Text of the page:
Some thoughts from VFW Post Chaplain Dan Doyle
Recently, on the Veterans Site by Greater Good, where he is a regular contributor, Chaplain Doyle wrote a lengthy analysis of Ken Burns latest documentary series on the Vietnam War. We thought it a bit too lengthy to reprint here in its entirety, and so have taken the liberty of summarizing Dan’s piece. We encourage you to visit the site to read the entire essay, the spirit of which we hope we have captured.
Ken Burns’ (documentary) series on the Vietnam War has drawn a lot of attention. There has been much talk about it. I have to admit that I have very mixed feelings about watching it.
Burns’ Civil War documentary is the best thing I’ve ever seen on television. It was thoughtful, sensitively handled, well written and a beautifully produced. One of its greatest strengths was in not judging the characters with current bias. It simply told the story.
When Burns produced the Civil War documentary, it was already a century and a quarter in the past; all of those involved were long since gone. That historical distance shaped Burns’ ability to simply tell the story without prejudice. This, I fear, is not the case with this new documentary on the Vietnam War. It is only 50 years in the past, in historical terms, still too “fresh.” There are still millions alive today who lived it. The Vietnam War is still alive in the hearts and souls of those who fought it those who fought against it. I am concerned that Vietnam veterans will come out on the dirty end of the stick again.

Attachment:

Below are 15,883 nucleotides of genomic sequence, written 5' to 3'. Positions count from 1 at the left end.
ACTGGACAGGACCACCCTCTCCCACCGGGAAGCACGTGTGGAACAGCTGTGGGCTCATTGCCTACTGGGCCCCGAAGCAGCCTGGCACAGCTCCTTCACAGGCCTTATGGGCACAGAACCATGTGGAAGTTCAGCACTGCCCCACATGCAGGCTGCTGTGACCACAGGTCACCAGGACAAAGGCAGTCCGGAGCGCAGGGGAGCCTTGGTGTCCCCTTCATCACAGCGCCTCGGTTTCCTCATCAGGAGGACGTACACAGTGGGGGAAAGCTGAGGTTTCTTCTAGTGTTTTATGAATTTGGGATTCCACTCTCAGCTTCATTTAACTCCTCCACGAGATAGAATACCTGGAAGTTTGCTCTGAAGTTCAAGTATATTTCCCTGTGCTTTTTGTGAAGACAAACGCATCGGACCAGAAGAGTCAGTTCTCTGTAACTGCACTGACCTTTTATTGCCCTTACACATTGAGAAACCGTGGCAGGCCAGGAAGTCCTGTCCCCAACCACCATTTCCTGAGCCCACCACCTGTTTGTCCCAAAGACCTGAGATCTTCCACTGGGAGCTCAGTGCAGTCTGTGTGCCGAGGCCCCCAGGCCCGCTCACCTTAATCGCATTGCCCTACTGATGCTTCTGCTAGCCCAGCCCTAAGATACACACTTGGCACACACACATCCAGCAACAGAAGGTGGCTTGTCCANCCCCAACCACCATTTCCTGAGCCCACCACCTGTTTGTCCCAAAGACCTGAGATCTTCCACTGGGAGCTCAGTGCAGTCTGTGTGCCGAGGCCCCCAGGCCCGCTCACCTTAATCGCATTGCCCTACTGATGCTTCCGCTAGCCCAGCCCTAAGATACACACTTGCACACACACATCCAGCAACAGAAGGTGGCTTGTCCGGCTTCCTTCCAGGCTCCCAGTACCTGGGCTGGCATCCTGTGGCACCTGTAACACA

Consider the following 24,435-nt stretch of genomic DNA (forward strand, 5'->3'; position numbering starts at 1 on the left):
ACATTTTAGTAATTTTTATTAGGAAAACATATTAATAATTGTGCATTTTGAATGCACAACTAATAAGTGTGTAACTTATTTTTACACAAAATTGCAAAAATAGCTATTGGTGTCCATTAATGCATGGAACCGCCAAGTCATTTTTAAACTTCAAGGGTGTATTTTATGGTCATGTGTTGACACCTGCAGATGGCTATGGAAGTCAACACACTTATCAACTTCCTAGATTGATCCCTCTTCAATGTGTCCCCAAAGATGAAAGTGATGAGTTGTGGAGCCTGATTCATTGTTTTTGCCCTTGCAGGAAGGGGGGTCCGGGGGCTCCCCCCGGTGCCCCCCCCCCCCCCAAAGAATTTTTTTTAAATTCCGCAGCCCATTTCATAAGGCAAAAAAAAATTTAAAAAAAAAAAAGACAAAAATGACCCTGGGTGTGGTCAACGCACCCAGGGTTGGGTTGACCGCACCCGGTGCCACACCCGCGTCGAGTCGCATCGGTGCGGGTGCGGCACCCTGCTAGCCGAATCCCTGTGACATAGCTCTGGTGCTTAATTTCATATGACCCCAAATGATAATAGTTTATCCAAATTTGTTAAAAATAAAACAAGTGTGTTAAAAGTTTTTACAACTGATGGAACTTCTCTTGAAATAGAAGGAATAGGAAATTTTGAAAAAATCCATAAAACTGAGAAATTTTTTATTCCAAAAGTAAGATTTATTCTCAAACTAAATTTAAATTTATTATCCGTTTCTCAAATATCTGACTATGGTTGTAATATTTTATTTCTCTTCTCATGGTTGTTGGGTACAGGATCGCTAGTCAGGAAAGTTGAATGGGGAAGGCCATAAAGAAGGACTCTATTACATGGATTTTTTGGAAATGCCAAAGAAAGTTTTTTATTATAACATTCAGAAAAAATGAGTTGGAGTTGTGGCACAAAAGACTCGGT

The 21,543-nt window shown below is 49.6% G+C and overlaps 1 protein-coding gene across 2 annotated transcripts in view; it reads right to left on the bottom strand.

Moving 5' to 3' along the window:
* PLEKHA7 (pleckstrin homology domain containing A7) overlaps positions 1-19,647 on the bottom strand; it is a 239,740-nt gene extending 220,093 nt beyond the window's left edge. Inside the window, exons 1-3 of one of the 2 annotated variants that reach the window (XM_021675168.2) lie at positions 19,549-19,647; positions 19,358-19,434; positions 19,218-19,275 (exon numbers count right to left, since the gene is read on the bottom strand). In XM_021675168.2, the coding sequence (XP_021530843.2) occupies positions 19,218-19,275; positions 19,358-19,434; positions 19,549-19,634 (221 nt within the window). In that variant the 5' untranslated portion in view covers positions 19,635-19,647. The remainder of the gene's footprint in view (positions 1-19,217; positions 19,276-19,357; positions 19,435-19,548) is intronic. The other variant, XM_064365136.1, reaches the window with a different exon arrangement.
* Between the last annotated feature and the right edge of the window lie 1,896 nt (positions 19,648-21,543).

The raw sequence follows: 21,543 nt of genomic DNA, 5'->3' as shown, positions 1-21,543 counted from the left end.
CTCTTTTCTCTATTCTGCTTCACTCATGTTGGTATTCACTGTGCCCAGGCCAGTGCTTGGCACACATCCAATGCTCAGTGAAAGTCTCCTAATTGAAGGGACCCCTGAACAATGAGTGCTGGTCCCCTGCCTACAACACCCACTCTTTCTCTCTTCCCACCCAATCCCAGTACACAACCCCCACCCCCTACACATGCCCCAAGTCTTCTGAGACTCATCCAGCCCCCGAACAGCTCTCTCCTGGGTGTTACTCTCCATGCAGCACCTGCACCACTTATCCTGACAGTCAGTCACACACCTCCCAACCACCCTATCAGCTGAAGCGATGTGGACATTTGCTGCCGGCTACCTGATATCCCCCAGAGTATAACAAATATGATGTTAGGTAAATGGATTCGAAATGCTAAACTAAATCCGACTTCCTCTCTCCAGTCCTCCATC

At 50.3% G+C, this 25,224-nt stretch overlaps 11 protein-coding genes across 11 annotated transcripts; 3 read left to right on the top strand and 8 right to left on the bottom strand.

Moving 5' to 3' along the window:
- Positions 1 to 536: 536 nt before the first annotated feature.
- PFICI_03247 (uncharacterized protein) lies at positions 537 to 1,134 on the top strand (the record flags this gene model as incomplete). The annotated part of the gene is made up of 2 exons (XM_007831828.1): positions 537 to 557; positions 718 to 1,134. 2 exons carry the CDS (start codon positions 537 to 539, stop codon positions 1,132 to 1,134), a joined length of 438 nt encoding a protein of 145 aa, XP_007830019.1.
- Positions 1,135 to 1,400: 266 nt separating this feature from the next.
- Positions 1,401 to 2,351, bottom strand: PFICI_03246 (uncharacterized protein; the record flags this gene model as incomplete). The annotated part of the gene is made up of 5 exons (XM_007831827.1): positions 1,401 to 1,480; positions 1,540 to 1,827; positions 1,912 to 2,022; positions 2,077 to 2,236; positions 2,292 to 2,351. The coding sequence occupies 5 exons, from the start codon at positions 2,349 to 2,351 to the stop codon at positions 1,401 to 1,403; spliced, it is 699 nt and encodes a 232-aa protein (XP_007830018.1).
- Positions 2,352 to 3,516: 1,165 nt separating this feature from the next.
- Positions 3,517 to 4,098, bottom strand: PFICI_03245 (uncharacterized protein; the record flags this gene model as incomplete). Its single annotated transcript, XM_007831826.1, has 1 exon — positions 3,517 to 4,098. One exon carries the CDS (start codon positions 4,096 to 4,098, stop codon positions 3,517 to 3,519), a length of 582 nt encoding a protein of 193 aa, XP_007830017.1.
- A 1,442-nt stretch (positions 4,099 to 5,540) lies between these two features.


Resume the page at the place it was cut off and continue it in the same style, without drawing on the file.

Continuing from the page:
Ken Burns has given us some of the most thoughtful television in the history of TV, but without the historical distance that he had with the Civil War, and being a part of the Vietnam generation, can he really be as objective as he was with the Civil War documentary?
I think that Burns’ intentions are good. He seems to want to bring about some healing around the still open wounds of the Vietnam War through this documentary. If he can break through, or somehow ignore his own prejudices, feelings, and experiences from that time, it might be a good thing.
Maybe he will, maybe he won’t. Maybe I’m being too pessimistic. I do not know. I have not yet decided whether I will, or will not watch it. But I am not without hope.